Reshaping traditional healthcare: Five ways mobile can deliver a more engaged patient experience

Think for a moment how technology is transforming our lives. Lyft for when you need a ride, and Waze when you need directions.

LinkedIn, Facebook and Instagram when you want to connect with friends and business associates. Add the mobile apps for your favorite airlines and hotels, and you quickly realize how much we rely on our apps.

Now think about the healthcare apps you use. Other than your fitness app and maybe your insurer’s find-a-doc app, are there any others? Probably not.

The fact is that while technological advances are helping clinicians better diagnose and treat patients, that revolution hasn’t filtered down to the provider-patient relationship. Healthcare systems, hospitals, surgery centers, physician practices—any entity that interacts with patients—must do better.

The following five examples paint a clear picture of how apps can deliver a more engaged patient experience, greater patient loyalty, better adherence to appointments and treatments—and a greater financial return for providers.

Technology is an enabler

Millennials, loosely defined as those born between 1981-1996, make up one-fourth of the U.S. population. And Generation Z, those born after 1996, comprise another quarter of the population. According to Pew Research, seven out of 10 Americans use at least one social media site. For young adults (18-29) the rate is 88%, and it’s 78% of those between 30-49.

Although healthcare providers might be leery of storing and transmitting protected health information (PHI), consumers already assume this information is being shared among providers. Younger Millennials and Generation Z have grown up with technology and are extremely comfortable storing credit card information in digital wallets and banking via mobile apps.

The banking and insurance industries, like healthcare, face strict regulations on how consumer information is transmitted and stored. And healthcare apps don’t necessarily have to store and transmit PHI to be effective. A maternity app, for example, can push information based on a due date without triggering HIPAA rules. A mom-to-be can track the progress of her fetus, schedule visits, find hospital classes and receive post-partum instructions.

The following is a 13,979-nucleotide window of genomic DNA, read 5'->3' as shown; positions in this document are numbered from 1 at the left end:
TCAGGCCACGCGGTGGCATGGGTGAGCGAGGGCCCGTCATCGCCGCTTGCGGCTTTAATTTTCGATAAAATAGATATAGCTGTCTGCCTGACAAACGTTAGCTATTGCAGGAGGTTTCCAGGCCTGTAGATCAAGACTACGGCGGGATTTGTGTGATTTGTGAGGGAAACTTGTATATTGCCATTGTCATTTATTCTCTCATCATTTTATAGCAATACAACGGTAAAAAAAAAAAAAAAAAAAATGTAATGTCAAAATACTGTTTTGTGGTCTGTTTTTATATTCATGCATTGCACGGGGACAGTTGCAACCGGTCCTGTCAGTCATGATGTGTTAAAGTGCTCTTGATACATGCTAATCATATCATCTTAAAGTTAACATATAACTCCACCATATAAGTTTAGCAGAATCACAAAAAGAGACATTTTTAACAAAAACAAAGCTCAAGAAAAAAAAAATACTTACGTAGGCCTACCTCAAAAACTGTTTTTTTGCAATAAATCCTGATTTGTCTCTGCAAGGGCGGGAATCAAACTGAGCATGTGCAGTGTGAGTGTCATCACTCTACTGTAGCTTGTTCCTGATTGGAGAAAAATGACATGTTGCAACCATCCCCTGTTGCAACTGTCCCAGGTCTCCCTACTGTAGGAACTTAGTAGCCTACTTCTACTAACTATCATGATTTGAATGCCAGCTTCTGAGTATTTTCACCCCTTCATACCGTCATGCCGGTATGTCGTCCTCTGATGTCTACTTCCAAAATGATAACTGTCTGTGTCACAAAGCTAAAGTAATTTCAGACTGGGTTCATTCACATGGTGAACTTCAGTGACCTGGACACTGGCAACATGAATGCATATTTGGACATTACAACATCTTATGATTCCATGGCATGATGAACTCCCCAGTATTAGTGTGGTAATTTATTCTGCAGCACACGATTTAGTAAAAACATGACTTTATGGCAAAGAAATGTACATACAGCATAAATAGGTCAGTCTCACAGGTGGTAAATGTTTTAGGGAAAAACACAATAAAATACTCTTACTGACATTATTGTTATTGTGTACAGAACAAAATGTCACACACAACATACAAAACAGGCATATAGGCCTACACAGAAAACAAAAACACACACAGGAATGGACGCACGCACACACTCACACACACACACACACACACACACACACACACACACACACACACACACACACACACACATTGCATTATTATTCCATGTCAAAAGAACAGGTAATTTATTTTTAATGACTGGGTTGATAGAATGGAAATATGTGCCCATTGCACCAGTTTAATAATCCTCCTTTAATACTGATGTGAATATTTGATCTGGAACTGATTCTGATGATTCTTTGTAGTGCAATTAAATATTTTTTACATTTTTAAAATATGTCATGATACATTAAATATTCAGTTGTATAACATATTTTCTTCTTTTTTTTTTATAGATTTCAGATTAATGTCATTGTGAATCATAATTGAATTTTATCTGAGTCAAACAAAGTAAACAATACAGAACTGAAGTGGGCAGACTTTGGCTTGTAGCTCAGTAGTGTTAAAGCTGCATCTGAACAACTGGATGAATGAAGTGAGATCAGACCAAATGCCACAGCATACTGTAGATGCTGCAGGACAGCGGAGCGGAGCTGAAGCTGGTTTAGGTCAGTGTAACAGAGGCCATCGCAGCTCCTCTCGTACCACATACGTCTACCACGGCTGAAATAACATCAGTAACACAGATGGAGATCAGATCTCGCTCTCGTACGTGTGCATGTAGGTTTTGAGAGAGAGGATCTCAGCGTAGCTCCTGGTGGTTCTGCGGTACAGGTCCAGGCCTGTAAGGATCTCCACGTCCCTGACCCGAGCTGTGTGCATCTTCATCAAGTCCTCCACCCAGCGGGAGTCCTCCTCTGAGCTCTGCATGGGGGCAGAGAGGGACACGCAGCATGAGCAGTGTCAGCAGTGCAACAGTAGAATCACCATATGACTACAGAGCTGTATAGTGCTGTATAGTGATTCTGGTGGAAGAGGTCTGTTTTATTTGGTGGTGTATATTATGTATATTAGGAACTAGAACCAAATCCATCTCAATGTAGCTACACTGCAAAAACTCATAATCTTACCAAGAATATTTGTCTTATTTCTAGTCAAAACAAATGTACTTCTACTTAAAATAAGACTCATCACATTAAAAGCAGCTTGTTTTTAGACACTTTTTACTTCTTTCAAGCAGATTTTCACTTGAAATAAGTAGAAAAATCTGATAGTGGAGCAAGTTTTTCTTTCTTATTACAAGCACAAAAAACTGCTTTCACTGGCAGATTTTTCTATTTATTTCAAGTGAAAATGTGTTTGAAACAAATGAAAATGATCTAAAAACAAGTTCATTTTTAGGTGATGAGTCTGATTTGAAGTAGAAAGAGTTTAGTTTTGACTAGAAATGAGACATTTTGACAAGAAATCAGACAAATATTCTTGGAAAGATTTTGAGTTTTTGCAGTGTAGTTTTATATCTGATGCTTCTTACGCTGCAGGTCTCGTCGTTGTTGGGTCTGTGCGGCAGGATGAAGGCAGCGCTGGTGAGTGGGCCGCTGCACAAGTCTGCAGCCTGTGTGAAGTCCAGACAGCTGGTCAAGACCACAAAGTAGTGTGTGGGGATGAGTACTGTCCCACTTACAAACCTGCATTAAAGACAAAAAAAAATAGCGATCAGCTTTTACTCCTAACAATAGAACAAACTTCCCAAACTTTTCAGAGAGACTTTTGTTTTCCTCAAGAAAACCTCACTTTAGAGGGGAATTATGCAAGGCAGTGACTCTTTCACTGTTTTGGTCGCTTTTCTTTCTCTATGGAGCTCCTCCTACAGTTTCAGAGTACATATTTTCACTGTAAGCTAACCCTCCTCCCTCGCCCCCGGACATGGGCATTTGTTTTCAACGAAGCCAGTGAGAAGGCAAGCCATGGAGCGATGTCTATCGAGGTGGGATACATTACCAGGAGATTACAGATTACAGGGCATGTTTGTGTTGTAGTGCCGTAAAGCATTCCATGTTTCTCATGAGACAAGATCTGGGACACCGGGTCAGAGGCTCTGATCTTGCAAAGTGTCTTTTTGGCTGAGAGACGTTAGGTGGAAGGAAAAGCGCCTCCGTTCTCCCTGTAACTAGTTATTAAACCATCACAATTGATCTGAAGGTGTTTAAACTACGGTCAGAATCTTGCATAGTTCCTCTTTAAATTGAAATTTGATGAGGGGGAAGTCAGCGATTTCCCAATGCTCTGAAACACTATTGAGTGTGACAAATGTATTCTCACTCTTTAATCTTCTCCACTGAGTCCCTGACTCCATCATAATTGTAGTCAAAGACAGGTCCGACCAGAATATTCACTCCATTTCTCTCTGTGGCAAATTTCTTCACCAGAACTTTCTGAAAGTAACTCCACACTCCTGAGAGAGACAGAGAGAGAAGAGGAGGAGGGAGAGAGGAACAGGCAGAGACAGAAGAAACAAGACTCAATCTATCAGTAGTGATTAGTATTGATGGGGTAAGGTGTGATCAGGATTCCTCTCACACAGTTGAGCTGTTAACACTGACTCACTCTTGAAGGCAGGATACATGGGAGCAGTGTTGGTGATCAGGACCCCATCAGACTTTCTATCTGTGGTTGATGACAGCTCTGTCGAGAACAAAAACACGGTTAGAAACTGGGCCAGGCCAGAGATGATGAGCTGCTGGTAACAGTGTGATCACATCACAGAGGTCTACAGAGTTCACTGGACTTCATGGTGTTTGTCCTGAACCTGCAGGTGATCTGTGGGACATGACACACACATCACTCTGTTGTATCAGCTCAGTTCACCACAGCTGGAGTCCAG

Over the past two decades, nearly every industry sector has seen labor productivity gains—except healthcare. Despite the proliferation of personal healthcare mobile apps, providers have not made that leap. But it’s time that they do.

Give patients the information they want

Patients already are using the internet and mobile apps to look up medical conditions, check symptoms and find health professionals and facilities for care. Savvy providers recognize that branded apps can help establish long-lasting, mutually beneficial relationships with patients. The estimated lifetime value of a new patient has been pegged at $600,000, so the stakes are high.

According to a 2017 consumer health survey, nearly three-quarters of adults in the United States use the internet for health and wellness information. Of those, more than one-third are exploring information about specific symptoms or health conditions.

Additionally, a survey found that 71% of Millennials want their healthcare providers to use mobile apps to schedule appointments, share health data and manage preventive care.

Although app use is concentrated among younger patients, older patients also are using them in ever-increasing numbers. Since patients already are using apps on their health and wellness journeys, it makes sense for providers to offer apps that are specific to their practices, their facilities and their areas of expertise.

Give patients the information they need

Mobile apps also help patients by extending the continuum of care beyond the hospital or physician practice. Nearly 60% of American adults are living with one chronic condition, and 12% deal with five or more.